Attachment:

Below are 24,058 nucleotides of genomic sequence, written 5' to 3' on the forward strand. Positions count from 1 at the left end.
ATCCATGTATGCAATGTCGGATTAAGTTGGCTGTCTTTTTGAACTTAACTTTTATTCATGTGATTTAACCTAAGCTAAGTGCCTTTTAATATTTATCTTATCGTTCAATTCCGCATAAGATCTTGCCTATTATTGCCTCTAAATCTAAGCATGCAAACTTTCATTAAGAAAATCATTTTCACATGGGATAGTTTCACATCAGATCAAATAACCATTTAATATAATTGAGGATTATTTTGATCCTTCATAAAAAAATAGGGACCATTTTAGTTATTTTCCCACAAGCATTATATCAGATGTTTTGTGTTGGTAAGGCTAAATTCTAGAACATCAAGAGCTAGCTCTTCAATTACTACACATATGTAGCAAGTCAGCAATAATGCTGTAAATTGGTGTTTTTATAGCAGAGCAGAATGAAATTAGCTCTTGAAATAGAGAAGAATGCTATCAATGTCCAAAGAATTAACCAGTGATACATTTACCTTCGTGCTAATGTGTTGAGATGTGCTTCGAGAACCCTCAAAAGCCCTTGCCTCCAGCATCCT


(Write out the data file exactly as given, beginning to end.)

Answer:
Below are 24,058 nucleotides of genomic sequence, written 5' to 3' on the forward strand. Positions count from 1 at the left end.
ATCCATGTATGCAATGTCGGATTAAGTTGGCTGTCTTTTTGAACTTAACTTTTATTCATGTGATTTAACCTAAGCTAAGTGCCTTTTAATATTTATCTTATCGTTCAATTCCGCATAAGATCTTGCCTATTATTGCCTCTAAATCTAAGCATGCAAACTTTCATTAAGAAAATCATTTTCACATGGGATAGTTTCACATCAGATCAAATAACCATTTAATATAATTGAGGATTATTTTGATCCTTCATAAAAAAATAGGGACCATTTTAGTTATTTTCCCACAAGCATTATATCAGATGTTTTGTGTTGGTAAGGCTAAATTCTAGAACATCAAGAGCTAGCTCTTCAATTACTACACATATGTAGCAAGTCAGCAATAATGCTGTAAATTGGTGTTTTTATAGCAGAGCAGAATGAAATTAGCTCTTGAAATAGAGAAGAATGCTATCAATGTCCAAAGAATTAACCAGTGATACATTTACCTTCGTGCTAATGTGTTGAGATGTGCTTCGAGAACCCTCAAAAGCCCTTGCCTCCAGCATCCT